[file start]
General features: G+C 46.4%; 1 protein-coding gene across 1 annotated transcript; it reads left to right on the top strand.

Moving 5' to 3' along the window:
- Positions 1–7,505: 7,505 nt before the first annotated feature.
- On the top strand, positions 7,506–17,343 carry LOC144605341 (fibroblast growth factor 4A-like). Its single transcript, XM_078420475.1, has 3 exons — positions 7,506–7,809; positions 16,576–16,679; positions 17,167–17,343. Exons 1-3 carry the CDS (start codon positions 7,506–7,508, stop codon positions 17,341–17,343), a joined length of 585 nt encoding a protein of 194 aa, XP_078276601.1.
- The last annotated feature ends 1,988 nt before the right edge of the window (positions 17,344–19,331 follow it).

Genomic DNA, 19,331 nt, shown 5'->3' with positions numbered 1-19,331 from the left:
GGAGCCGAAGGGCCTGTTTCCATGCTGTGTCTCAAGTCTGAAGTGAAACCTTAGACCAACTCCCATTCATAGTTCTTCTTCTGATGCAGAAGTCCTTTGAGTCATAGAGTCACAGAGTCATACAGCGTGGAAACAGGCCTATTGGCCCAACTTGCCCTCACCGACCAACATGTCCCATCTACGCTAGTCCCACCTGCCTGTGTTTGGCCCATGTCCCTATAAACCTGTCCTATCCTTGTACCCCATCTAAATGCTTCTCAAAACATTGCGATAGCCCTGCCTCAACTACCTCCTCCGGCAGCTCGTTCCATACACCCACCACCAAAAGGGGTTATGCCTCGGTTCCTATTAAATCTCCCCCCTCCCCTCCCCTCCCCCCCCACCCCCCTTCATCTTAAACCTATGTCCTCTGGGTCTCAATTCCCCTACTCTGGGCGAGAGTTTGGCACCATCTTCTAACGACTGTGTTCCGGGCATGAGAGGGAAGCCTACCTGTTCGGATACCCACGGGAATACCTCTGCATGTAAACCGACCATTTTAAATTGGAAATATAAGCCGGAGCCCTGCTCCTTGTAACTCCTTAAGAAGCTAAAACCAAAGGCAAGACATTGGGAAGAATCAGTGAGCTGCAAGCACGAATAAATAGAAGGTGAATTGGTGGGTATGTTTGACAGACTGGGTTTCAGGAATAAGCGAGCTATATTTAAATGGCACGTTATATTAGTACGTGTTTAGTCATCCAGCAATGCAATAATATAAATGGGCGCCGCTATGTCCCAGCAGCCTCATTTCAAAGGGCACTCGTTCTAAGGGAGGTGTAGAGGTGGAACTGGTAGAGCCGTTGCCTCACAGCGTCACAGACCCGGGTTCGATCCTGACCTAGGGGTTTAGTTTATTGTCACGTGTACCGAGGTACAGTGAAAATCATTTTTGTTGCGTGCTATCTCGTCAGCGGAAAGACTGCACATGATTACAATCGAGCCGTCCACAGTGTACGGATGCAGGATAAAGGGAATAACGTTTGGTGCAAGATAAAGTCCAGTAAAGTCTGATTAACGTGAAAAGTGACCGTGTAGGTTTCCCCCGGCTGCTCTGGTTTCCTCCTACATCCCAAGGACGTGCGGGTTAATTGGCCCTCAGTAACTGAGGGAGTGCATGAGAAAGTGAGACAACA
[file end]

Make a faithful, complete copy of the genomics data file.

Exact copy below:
General features: G+C 46.4%; 1 protein-coding gene across 1 annotated transcript; it reads left to right on the top strand.

Moving 5' to 3' along the window:
- Positions 1–7,505: 7,505 nt before the first annotated feature.
- On the top strand, positions 7,506–17,343 carry LOC144605341 (fibroblast growth factor 4A-like). Its single transcript, XM_078420475.1, has 3 exons — positions 7,506–7,809; positions 16,576–16,679; positions 17,167–17,343. Exons 1-3 carry the CDS (start codon positions 7,506–7,508, stop codon positions 17,341–17,343), a joined length of 585 nt encoding a protein of 194 aa, XP_078276601.1.
- The last annotated feature ends 1,988 nt before the right edge of the window (positions 17,344–19,331 follow it).

Genomic DNA, 19,331 nt, shown 5'->3' with positions numbered 1-19,331 from the left:
GGAGCCGAAGGGCCTGTTTCCATGCTGTGTCTCAAGTCTGAAGTGAAACCTTAGACCAACTCCCATTCATAGTTCTTCTTCTGATGCAGAAGTCCTTTGAGTCATAGAGTCACAGAGTCATACAGCGTGGAAACAGGCCTATTGGCCCAACTTGCCCTCACCGACCAACATGTCCCATCTACGCTAGTCCCACCTGCCTGTGTTTGGCCCATGTCCCTATAAACCTGTCCTATCCTTGTACCCCATCTAAATGCTTCTCAAAACATTGCGATAGCCCTGCCTCAACTACCTCCTCCGGCAGCTCGTTCCATACACCCACCACCAAAAGGGGTTATGCCTCGGTTCCTATTAAATCTCCCCCCTCCCCTCCCCTCCCCCCCCACCCCCCTTCATCTTAAACCTATGTCCTCTGGGTCTCAATTCCCCTACTCTGGGCGAGAGTTTGGCACCATCTTCTAACGACTGTGTTCCGGGCATGAGAGGGAAGCCTACCTGTTCGGATACCCACGGGAATACCTCTGCATGTAAACCGACCATTTTAAATTGGAAATATAAGCCGGAGCCCTGCTCCTTGTAACTCCTTAAGAAGCTAAAACCAAAGGCAAGACATTGGGAAGAATCAGTGAGCTGCAAGCACGAATAAATAGAAGGTGAATTGGTGGGTATGTTTGACAGACTGGGTTTCAGGAATAAGCGAGCTATATTTAAATGGCACGTTATATTAGTACGTGTTTAGTCATCCAGCAATGCAATAATATAAATGGGCGCCGCTATGTCCCAGCAGCCTCATTTCAAAGGGCACTCGTTCTAAGGGAGGTGTAGAGGTGGAACTGGTAGAGCCGTTGCCTCACAGCGTCACAGACCCGGGTTCGATCCTGACCTAGGGGTTTAGTTTATTGTCACGTGTACCGAGGTACAGTGAAAATCATTTTTGTTGCGTGCTATCTCGTCAGCGGAAAGACTGCACATGATTACAATCGAGCCGTCCACAGTGTACGGATGCAGGATAAAGGGAATAACGTTTGGTGCAAGATAAAGTCCAGTAAAGTCTGATTAACGTGAAAAGTGACCGTGTAGGTTTCCCCCGGCTGCTCTGGTTTCCTCCTACATCCCAAGGACGTGCGGGTTAATTGGCCCTCAGTAACTGAGGGAGTGCATGAGAAAGTGAGACAACA